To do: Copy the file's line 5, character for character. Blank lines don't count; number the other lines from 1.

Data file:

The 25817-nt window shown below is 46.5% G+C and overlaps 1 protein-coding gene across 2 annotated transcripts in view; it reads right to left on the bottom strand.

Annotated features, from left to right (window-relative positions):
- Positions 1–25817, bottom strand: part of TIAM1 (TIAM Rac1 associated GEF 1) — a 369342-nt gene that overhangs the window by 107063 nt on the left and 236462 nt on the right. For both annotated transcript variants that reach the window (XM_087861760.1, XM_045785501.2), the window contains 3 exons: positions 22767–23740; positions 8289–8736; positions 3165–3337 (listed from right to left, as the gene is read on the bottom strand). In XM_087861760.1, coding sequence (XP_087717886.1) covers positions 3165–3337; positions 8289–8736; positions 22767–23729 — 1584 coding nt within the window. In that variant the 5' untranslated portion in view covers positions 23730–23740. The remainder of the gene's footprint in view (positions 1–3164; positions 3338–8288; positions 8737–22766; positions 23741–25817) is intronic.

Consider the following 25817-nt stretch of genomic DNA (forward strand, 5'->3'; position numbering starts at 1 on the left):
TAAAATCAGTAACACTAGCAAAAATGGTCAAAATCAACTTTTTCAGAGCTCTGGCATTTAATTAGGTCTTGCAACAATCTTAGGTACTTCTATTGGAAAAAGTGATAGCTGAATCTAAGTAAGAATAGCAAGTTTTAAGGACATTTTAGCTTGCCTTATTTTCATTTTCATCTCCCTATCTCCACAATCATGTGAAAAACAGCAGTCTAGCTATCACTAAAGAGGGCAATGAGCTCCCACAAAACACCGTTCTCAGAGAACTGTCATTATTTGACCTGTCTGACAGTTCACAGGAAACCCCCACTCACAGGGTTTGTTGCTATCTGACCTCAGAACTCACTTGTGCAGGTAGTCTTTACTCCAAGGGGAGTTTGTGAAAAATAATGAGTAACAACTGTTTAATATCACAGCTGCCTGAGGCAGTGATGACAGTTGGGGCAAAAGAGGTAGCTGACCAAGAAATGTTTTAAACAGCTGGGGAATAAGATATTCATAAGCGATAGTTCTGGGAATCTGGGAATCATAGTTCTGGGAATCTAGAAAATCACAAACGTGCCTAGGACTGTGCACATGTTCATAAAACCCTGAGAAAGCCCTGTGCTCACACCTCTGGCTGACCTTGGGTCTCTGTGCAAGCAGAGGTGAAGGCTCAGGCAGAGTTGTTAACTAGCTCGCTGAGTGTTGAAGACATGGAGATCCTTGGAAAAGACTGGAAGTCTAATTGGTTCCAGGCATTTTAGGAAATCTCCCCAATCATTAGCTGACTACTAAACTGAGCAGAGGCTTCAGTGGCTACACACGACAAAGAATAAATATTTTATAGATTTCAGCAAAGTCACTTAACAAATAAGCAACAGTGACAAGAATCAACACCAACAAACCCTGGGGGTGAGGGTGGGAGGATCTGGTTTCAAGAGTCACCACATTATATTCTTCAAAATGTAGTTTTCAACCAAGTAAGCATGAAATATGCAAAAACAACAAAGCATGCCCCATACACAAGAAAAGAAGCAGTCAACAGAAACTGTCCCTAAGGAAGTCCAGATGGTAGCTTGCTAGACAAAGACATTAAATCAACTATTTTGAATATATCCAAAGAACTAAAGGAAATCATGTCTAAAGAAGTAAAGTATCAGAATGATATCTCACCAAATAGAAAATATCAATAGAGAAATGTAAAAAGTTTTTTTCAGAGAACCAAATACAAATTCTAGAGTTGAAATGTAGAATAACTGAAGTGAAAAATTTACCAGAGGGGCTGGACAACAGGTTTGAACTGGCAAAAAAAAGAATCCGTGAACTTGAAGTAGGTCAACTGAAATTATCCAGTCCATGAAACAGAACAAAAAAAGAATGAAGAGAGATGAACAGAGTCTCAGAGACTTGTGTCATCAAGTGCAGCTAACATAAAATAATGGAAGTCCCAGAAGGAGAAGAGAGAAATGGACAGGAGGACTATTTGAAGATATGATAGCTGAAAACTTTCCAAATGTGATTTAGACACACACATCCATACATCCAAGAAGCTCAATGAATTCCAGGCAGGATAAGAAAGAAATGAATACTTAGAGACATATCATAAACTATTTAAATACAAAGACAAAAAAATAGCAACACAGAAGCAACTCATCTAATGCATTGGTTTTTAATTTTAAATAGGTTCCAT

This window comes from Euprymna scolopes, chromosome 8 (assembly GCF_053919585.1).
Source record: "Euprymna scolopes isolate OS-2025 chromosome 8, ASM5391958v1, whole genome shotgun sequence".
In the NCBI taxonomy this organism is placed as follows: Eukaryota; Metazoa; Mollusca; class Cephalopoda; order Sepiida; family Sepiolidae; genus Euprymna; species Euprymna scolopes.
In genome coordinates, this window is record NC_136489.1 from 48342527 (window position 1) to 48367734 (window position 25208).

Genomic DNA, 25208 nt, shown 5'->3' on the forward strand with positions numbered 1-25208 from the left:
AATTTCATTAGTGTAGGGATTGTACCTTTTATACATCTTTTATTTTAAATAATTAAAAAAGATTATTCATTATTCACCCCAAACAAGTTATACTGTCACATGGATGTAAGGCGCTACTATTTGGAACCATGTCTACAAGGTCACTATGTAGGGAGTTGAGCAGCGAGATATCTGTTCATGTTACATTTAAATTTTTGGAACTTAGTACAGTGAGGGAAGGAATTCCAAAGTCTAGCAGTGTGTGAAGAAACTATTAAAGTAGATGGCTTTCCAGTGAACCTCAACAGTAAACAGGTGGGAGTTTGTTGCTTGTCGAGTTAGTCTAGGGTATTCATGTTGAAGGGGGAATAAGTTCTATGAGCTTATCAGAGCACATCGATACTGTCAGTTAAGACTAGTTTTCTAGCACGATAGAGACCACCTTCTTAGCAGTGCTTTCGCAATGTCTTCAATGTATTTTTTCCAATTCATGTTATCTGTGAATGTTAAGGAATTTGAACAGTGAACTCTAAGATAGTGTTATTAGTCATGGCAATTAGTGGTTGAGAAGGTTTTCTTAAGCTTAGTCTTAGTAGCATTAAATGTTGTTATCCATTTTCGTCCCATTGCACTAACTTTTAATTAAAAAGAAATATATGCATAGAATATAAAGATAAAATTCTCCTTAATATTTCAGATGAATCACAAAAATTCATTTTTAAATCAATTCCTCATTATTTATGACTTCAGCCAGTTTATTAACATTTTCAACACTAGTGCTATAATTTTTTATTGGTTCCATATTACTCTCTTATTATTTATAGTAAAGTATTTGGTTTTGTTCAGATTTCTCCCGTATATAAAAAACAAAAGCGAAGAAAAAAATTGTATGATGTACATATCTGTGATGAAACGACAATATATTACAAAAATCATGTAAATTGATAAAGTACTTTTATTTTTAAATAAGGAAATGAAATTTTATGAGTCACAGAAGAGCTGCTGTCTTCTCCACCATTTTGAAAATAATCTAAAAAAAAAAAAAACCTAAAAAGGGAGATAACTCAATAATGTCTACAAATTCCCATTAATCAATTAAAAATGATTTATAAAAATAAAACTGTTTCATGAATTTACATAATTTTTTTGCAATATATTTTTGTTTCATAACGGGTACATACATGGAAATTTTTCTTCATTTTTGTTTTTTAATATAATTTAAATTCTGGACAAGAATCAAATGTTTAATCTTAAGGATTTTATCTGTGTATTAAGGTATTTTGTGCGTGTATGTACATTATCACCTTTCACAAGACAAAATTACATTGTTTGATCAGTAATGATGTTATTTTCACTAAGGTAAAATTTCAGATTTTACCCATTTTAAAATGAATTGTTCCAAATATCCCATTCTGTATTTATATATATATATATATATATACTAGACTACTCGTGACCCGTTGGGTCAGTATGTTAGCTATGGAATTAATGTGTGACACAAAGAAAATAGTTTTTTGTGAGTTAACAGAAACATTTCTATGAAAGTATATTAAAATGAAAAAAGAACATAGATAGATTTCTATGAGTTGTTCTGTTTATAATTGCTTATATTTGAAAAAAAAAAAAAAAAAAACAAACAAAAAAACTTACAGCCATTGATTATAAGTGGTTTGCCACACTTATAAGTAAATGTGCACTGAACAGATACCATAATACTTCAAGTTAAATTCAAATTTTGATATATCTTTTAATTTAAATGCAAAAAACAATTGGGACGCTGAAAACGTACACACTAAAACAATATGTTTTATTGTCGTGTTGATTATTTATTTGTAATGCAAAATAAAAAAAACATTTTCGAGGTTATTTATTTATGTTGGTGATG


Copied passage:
TAAAATCAGTAACACTAGCAAAAATGGTCAAAATCAACTTTTTCAGAGCTCTGGCATTTAATTAGGTCTTGCAACAATCTTAGGTACTTCTATTGGAAAAAGTGATAGCTGAATCTAAGTAAGAATAGCAAGTTTTAAGGACATTTTAGCTTGCCTTATTTTCATTTTCATCTCCCTATCTCCACAATCATGTGAAAAACAGCAGTCTAGCTATCACTAAAGAGGGCAATGAGCTCCCACAAAACACCGTTCTCAGAGAACTGTCATTATTTGACCTGTCTGACAGTTCACAGGAAACCCCCACTCACAGGGTTTGTTGCTATCTGACCTCAGAACTCACTTGTGCAGGTAGTCTTTACTCCAAGGGGAGTTTGTGAAAAATAATGAGTAACAACTGTTTAATATCACAGCTGCCTGAGGCAGTGATGACAGTTGGGGCAAAAGAGGTAGCTGACCAAGAAATGTTTTAAACAGCTGGGGAATAAGATATTCATAAGCGATAGTTCTGGGAATCTGGGAATCATAGTTCTGGGAATCTAGAAAATCACAAACGTGCCTAGGACTGTGCACATGTTCATAAAACCCTGAGAAAGCCCTGTGCTCACACCTCTGGCTGACCTTGGGTCTCTGTGCAAGCAGAGGTGAAGGCTCAGGCAGAGTTGTTAACTAGCTCGCTGAGTGTTGAAGACATGGAGATCCTTGGAAAAGACTGGAAGTCTAATTGGTTCCAGGCATTTTAGGAAATCTCCCCAATCATTAGCTGACTACTAAACTGAGCAGAGGCTTCAGTGGCTACACACGACAAAGAATAAATATTTTATAGATTTCAGCAAAGTCACTTAACAAATAAGCAACAGTGACAAGAATCAACACCAACAAACCCTGGGGGTGAGGGTGGGAGGATCTGGTTTCAAGAGTCACCACATTATATTCTTCAAAATGTAGTTTTCAACCAAGTAAGCATGAAATATGCAAAAACAACAAAGCATGCCCCATACACAAGAAAAGAAGCAGTCAACAGAAACTGTCCCTAAGGAAGTCCAGATGGTAGCTTGCTAGACAAAGACATTAAATCAACTATTTTGAATATATCCAAAGAACTAAAGGAAATCATGTCTAAAGAAGTAAAGTATCAGAATGATATCTCACCAAATAGAAAATATCAATAGAGAAATGTAAAAAGTTTTTTTCAGAGAACCAAATACAAATTCTAGAGTTGAAATGTAGAATAACTGAAGTGAAAAATTTACCAGAGGGGCTGGACAACAGGTTTGAACTGGCAAAAAAAAGAATCCGTGAACTTGAAGTAGGTCAACTGAAATTATCCAGTCCATGAAACAGAACAAAAAAAGAATGAAGAGAGATGAACAGAGTCTCAGAGACTTGTGTCATCAAGTGCAGCTAACATAAAATAATGGAAGTCCCAGAAGGAGAAGAGAGAAATGGACAGGAGGACTATTTGAAGATATGATAGCTGAAAACTTTCCAAATGTGATTTAGACACACACATCCATACATCCAAGAAGCTCAATGAATTCCAGGCAGGATAAGAAAGAAATGAATACTTAGAGACATATCATAAACTATTTAAATACAAAGACAAAAAAATAGCAACACAGAAGCAACTCATCTAATGCATTGGTTTTTAATTTTAAATAGGTTCCAT